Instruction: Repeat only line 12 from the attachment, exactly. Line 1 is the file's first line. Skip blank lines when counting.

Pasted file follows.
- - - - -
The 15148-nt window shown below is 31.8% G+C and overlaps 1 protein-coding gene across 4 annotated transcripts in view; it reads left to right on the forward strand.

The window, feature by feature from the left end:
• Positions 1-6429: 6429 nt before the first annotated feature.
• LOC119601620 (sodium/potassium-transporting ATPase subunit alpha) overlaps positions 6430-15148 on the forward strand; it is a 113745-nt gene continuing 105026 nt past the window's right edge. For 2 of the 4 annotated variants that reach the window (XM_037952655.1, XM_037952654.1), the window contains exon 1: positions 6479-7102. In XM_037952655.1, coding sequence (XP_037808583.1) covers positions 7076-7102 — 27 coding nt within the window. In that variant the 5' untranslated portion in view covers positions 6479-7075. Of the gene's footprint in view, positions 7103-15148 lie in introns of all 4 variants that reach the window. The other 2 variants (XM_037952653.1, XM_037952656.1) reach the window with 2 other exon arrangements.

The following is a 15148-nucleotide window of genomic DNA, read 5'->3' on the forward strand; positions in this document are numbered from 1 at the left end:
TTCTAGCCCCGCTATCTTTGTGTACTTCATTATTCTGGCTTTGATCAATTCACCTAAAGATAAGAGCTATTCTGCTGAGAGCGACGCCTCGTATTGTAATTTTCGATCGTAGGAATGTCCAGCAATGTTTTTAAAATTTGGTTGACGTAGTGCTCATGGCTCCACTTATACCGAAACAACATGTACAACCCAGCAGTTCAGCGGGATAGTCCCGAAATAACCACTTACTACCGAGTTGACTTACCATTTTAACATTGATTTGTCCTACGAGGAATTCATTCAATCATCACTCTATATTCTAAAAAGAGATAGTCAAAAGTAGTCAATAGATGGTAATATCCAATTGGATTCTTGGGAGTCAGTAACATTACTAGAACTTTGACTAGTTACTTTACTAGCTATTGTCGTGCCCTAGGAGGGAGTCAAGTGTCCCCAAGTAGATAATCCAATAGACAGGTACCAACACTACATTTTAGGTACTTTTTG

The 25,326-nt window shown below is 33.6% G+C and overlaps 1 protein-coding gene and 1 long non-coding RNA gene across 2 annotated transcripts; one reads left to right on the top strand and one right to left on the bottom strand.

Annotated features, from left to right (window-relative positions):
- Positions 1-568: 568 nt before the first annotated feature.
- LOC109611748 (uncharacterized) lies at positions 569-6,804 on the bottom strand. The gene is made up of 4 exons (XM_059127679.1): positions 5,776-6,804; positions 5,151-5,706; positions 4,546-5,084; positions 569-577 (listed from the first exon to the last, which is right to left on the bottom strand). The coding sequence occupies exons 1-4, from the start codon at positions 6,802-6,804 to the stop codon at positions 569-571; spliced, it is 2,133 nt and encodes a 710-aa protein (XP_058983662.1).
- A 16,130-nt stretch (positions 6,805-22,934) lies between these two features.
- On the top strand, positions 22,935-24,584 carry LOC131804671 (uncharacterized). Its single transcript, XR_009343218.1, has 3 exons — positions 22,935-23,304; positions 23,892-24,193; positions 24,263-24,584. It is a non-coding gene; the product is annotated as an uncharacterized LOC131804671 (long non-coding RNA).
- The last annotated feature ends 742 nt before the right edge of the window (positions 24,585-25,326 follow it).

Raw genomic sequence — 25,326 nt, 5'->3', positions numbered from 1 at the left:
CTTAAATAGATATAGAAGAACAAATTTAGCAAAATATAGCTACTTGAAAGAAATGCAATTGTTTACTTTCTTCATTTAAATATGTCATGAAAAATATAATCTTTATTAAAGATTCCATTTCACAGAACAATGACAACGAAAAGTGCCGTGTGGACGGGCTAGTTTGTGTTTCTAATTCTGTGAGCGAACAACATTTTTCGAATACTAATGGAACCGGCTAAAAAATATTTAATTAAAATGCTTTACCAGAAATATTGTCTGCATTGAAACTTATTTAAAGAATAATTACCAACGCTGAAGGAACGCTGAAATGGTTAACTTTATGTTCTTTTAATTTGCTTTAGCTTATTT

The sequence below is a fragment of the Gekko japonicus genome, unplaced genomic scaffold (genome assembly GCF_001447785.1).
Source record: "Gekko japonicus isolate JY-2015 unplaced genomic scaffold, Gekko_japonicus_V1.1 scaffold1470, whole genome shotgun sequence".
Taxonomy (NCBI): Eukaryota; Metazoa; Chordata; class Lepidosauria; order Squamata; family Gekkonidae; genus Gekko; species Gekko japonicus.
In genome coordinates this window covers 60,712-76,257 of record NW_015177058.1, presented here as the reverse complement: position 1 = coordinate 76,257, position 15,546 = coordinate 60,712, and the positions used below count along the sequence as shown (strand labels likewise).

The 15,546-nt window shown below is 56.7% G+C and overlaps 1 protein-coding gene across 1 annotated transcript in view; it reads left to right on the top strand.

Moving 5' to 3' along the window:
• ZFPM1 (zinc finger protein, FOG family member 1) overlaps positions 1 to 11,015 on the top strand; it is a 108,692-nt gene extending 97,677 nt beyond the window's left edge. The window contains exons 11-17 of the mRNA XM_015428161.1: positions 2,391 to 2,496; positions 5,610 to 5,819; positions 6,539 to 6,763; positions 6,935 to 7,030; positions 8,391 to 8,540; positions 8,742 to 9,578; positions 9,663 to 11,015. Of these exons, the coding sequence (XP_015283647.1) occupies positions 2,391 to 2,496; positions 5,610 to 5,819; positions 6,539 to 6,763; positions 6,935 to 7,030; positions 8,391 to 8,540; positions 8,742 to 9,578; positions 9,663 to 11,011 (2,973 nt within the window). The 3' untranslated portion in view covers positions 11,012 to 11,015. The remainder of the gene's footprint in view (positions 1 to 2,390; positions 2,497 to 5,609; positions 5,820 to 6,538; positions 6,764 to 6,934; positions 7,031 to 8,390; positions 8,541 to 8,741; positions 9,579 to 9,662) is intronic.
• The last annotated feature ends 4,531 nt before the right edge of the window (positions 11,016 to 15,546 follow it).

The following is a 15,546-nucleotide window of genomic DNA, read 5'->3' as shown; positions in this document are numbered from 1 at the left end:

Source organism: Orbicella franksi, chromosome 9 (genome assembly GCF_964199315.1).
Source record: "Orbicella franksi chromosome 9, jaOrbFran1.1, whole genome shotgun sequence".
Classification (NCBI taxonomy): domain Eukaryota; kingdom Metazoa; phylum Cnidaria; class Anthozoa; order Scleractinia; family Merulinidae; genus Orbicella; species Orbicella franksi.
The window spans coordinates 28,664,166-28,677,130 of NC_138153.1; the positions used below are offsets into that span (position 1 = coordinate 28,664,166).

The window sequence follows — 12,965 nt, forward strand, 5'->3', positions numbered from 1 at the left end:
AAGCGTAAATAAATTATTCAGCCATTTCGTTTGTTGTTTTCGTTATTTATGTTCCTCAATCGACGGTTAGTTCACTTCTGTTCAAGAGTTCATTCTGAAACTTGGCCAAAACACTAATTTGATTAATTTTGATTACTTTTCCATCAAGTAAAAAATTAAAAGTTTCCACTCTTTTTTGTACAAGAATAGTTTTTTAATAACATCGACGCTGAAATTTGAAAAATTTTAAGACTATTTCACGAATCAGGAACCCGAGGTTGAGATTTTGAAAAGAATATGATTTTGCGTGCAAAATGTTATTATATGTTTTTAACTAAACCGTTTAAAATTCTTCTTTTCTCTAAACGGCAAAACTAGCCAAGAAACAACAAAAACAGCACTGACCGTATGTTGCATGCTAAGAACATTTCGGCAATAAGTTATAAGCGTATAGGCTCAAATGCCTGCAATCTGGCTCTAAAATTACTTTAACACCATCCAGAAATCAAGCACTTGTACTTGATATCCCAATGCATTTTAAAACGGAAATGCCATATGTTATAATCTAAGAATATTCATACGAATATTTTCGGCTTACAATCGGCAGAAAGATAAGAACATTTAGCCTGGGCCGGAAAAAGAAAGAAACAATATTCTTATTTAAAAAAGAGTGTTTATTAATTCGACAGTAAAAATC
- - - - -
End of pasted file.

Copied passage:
- On the top strand, positions 22,935-24,584 carry LOC131804671 (uncharacterized). Its single transcript, XR_009343218.1, has 3 exons — positions 22,935-23,304; positions 23,892-24,193; positions 24,263-24,584. It is a non-coding gene; the product is annotated as an uncharacterized LOC131804671 (long non-coding RNA).